In the first meeting of the Solidarities project’s Stakeholder Knowledge Exchange Board (SKEB) there was a lively discussion of what “solidarity” and “solidarities” means to us in our work. I sit on the SKEB as the representative of Right to Remain. At Right to Remain, solidarity is a key phrase and concept in our work. We have long grappled with how best to define it and how to deploy it meaningfully.
Does “solidarity” resonate?
We see solidarity as a guiding principle for our activities and theory of change – but does it actually resonate with those we work with? We explored the question of “What does solidarity mean to you?” at our gathering of grassroots asylum and migrant support groups in Sheffield in 2018 and got some fascinating and inspiring responses.
One participant commented: “It’s not about ‘help’, it’s about empowering each other.” This response gets right to a core element of solidarity – perhaps best understood when compared to “charity”. Charity is a term that suggests a somewhat hierarchical relationship, though is more frequently used in the UK, my Swedish and Danish peers pointed out. We often use the phrase “standing alongside somebody” in our work to try and indicate the supposedly equalising nature of solidarity – though more on this below. This “standing alongside” is brilliantly demonstrated in the solidarity action of the Bristol Bisons, a LGBTQ+ rugby team who accompanied teammate Ken Macharia when he had to report to the Home Office and was at risk of being detained.
“Solidarity is building common ground.” This response to our question by one of our Sheffield gathering attendees is arguably the definitive element of solidarity – a connection built on a common cause. As another of our respondents said: “It’s recognising that what affects others affects you”. It’s also a potential challenge to calls to and actions in the name of solidarity. It’s important to reflect on who is asked to give solidarity. Often, it is those with privilege in the form of British citizenship or more secure immigration status, whiteness, or relative financial comfort. If somebody ‘acts in solidarity’ with those without this privilege, what is the common ground we are building beyond a shared humanity, a concept that can unhelpfully erase these inequalities?
A phrase with a long history
When we use the word solidarity, we are usually consciously aligning ourselves with a rich and important history. There are a multitude of examples of solidarity actions from the miners’ strike in Britain, in which people from very different backgrounds and in different countries recognised a shared struggle. The now well-known (thanks to the film Pride) example of Lesbians and Gay Support the Miners has inspired a modern incarnation in Lesbians and Gay Support the Migrants. Labour struggles have been central to defining moments of solidarity, as we see in the support of mill workers in the north of England for enslaved Africans in the United States.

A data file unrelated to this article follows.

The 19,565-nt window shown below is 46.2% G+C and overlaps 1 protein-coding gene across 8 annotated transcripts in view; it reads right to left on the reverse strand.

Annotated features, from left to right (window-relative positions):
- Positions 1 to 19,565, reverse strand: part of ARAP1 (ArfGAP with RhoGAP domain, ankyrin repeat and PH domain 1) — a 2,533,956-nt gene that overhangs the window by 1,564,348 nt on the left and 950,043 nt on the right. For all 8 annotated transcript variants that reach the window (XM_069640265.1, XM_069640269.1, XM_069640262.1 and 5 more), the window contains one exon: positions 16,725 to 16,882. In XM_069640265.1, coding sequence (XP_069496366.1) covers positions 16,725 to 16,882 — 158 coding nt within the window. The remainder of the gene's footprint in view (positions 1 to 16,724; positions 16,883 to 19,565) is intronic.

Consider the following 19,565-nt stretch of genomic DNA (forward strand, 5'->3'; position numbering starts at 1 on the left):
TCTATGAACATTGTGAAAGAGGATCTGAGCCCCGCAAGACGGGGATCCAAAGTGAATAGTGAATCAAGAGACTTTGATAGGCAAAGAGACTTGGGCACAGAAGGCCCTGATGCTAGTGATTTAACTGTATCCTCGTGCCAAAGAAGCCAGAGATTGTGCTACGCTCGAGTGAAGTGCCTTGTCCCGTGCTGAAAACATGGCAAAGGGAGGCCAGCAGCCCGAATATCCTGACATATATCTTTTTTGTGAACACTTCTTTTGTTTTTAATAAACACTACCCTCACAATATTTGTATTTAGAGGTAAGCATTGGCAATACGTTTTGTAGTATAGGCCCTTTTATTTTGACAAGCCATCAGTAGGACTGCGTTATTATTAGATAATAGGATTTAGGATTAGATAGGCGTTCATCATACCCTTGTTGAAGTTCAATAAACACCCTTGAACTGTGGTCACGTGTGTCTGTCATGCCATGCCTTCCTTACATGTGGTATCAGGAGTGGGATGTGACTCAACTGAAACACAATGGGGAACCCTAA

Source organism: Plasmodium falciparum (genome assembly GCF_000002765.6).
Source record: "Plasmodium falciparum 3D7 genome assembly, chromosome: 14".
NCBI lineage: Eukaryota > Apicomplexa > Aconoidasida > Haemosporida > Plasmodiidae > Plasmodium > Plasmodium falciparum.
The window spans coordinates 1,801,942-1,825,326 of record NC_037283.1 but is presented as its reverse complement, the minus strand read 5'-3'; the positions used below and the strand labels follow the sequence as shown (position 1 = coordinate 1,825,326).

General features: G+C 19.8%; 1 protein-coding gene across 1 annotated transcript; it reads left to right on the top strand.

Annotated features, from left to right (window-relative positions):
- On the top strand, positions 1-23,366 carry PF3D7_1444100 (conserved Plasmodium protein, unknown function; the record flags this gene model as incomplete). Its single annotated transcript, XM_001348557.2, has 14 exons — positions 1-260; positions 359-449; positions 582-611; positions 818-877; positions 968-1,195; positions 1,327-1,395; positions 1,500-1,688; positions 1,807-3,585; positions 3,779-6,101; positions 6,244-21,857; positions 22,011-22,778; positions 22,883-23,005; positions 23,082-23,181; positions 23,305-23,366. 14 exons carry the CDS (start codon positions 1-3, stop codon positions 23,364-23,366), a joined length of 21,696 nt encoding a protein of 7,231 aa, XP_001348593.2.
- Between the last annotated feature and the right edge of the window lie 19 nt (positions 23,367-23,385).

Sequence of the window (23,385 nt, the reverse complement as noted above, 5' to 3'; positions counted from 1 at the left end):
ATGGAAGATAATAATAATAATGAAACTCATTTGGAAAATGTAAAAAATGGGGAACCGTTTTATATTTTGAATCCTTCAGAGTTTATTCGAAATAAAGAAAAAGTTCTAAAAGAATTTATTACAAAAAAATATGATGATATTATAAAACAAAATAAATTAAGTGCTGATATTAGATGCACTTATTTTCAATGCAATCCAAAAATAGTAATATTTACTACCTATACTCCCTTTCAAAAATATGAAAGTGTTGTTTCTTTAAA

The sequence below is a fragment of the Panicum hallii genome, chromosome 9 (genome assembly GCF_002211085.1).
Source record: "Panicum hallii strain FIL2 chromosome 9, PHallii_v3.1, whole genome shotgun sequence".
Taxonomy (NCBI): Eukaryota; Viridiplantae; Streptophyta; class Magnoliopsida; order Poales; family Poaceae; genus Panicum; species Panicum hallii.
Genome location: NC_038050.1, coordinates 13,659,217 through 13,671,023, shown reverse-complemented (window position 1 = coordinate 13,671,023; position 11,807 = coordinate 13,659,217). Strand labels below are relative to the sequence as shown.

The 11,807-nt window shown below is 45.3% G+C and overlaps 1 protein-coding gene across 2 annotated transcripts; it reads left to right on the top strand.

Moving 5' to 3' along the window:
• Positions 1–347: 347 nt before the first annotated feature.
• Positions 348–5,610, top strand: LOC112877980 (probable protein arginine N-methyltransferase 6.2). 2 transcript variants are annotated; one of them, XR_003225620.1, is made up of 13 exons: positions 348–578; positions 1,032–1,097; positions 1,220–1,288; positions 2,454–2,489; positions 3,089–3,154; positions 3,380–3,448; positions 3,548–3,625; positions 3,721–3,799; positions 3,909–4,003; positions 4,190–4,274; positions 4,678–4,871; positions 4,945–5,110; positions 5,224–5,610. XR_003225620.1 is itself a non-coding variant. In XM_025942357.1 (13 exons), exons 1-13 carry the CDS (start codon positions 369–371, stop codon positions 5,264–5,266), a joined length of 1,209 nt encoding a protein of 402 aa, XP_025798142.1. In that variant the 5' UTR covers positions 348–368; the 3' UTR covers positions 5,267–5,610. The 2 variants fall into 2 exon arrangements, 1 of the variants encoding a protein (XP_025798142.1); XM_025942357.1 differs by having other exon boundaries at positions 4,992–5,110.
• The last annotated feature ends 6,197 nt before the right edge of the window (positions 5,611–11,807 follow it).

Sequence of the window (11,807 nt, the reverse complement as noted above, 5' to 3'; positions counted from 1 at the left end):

“Solidarity” is, then, a word most commonly used in progressive discourse in the UK. When we deploy the phrase, we are – intentionally or otherwise – signalling our politics. When a different word is chosen to call on related behaviour, it signifies something else. This perhaps explains the choice of the term “community spirit” (itself with a specific history in Denmark) by the Danish Social Democratic Prime Minister Mette Frederiksen in a speech in response to the Covid-19 pandemic. Similarly, it would unthinkable for Conservative Prime Minister of Britain, David Cameron, to have used the term “solidarity” when outlining his vision for the Big Society in 2010, when he called on communities and volunteers to step up in previously state-run services. That’s perhaps why it can feel so unsettling to see the term used by the European Union when referring to member states refusing to take responsibility for an asylum claim under the Dublin Regulations.
Where does ‘solidarity’ get us?
Solidarity has an evocative historical meaning, but is it still useful for us today? Is it a term that has significance for traditional left trade union politics, but not beyond? The responses from people who are engaged in struggles for migrant justice suggests it still has a meaning and a purpose.
It can be challenging to give the phrase substance and detail. At Right to Remain, we have considered “What does solidarity sound like?” and “What does solidarity look like?” As Professor Ann Phoenix of University College London – a member of the project’s academic advisory board – says in this video, however, “everyone is negotiating [solidarities], implicitly, every day”.
So perhaps a clear definition isn’t what matters. What matters is that solidarity, or solidarities, are happening. The Covid pandemic has made communal action and spontaneous gestures much more difficult. Keeping the spirit of solidarity alive in a context where charitable service-provision can function more straightforwardly is a live and pressing priority.
Lisa Matthews is a Coordinator with Right to Remain and a member of the Solidarities project Stakeholder Knowledge Exchange Board.